Jessica Gibbs

Jessica Gibbs, 25, began for Colorado Community Media in August 2016, and has already earned statewide awards for her writing. Originally from DeWitt, a small town in southeast Nebraska, she graduated from the University of Nebraska-Lincoln and covers Douglas County, Castle Rock and nearby communities.

“As officials on the forefront of the issue have said, there is no perfect answer for improving the mental health system or law enforcement’s role in policing the mentally ill,” Gibbs said. “Let’s keep asking the tough questions until those answers can be found, so those with mental illness have the resources they need and the public rests assured the system is working at its best.”

Nick Puckett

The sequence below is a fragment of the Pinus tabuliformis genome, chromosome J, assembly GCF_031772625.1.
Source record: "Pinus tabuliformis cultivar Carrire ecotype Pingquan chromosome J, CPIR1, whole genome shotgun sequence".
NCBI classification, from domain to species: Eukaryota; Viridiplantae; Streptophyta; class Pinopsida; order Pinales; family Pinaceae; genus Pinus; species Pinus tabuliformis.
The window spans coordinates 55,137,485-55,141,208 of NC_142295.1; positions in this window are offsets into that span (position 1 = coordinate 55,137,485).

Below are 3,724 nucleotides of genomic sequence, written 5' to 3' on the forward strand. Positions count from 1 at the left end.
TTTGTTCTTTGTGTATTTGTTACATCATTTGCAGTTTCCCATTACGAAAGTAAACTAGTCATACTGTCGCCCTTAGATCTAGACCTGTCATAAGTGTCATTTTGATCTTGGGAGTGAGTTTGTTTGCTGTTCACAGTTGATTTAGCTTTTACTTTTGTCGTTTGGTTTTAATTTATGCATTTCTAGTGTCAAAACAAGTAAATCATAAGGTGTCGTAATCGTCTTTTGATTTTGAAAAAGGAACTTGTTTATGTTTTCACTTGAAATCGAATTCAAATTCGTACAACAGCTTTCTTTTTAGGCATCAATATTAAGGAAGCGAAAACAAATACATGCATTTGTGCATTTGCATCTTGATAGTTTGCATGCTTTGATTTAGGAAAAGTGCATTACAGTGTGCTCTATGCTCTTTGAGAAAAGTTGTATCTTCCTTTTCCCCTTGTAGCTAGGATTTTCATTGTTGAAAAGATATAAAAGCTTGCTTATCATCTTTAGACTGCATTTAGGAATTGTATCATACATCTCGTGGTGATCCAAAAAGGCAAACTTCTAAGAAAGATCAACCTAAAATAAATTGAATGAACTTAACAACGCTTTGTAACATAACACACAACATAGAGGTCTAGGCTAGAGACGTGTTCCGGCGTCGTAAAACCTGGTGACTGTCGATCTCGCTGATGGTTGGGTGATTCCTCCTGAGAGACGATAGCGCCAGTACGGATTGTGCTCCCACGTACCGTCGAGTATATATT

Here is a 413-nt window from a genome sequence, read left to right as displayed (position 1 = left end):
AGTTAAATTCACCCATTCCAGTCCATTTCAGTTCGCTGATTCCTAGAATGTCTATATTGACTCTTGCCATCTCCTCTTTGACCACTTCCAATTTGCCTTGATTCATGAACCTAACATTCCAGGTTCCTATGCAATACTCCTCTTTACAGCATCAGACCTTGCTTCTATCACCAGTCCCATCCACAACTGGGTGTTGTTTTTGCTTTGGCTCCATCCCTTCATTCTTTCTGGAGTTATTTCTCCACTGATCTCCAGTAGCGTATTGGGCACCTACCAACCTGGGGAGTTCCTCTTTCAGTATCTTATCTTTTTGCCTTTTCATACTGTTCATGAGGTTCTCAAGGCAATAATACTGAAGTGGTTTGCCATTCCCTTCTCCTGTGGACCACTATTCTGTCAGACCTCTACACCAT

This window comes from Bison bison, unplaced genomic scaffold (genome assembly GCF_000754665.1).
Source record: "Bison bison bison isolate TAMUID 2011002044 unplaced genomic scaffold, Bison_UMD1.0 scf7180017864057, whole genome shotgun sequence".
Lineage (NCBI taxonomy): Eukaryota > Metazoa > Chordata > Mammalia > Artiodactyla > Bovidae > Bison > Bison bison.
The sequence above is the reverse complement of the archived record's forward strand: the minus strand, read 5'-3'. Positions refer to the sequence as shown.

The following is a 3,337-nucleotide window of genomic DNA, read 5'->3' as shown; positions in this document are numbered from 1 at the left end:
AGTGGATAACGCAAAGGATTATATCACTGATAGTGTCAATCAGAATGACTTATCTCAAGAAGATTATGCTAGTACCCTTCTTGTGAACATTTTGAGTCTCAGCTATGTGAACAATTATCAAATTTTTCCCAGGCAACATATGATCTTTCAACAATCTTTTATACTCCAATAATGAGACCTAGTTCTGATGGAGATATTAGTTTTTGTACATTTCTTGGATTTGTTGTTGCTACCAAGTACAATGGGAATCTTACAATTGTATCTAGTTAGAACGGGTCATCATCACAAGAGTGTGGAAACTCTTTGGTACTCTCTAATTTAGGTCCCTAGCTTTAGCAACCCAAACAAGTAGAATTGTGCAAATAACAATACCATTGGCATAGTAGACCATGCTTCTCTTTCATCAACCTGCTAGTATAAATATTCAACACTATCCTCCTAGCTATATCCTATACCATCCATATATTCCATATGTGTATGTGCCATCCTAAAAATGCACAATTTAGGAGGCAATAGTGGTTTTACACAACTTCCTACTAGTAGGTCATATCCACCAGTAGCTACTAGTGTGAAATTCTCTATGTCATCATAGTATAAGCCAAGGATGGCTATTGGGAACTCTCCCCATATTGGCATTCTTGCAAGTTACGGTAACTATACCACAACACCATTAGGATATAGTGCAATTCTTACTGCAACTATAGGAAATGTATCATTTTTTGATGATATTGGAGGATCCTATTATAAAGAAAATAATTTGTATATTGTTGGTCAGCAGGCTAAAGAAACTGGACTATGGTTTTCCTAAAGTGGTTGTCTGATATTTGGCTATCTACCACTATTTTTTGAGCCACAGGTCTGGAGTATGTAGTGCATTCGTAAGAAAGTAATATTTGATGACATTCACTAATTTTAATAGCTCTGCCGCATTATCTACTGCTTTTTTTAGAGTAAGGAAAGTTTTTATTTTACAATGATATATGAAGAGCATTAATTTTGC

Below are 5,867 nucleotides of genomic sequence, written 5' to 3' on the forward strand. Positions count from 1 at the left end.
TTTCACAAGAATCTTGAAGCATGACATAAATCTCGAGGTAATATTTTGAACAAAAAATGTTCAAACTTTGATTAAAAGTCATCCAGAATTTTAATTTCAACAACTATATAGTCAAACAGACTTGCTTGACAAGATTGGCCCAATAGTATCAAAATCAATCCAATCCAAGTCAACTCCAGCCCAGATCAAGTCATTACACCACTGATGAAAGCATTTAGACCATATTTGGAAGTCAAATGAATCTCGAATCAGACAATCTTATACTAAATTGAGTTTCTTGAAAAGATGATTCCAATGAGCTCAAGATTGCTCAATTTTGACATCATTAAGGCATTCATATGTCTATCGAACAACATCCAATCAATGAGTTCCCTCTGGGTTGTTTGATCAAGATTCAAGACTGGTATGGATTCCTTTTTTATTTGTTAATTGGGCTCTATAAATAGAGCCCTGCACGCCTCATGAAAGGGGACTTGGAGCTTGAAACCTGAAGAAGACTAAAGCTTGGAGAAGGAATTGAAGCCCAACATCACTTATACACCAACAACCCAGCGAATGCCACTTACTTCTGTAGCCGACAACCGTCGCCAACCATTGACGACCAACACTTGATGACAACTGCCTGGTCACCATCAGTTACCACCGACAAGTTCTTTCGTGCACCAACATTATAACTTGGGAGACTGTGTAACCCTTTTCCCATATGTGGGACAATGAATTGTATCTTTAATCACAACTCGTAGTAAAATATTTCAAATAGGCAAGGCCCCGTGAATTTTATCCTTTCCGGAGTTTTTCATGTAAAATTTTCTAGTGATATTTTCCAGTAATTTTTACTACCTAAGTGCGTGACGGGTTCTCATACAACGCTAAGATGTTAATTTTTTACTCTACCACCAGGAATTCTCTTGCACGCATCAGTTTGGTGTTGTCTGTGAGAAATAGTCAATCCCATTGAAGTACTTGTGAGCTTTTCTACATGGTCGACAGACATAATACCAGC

Nick Puckett, 22, began covering Parker and Lone Tree in May, after his graduation from the University of Montana, where he earned a journalism degree.
He spent the past couple of months reporting on how and why businesses are responding to the challenge of mental illness in the workplace.
“The whole experience was pretty eye-opening,” said Puckett, who grew up in Castle Rock. “I learned mental health can look so different from person to person. I was impressed with the creative ways different businesses went about supporting mental health, but also realized there’s still so far to go.”

Dmitri Ramos, a senior at Highlands Ranch High School, checks his phone in class. Many of his peers often do the same. A national study in 2015 says nearly three-quarters of teens had a smartphone or had access to one, and 94 percent of teens went online with a mobile device daily.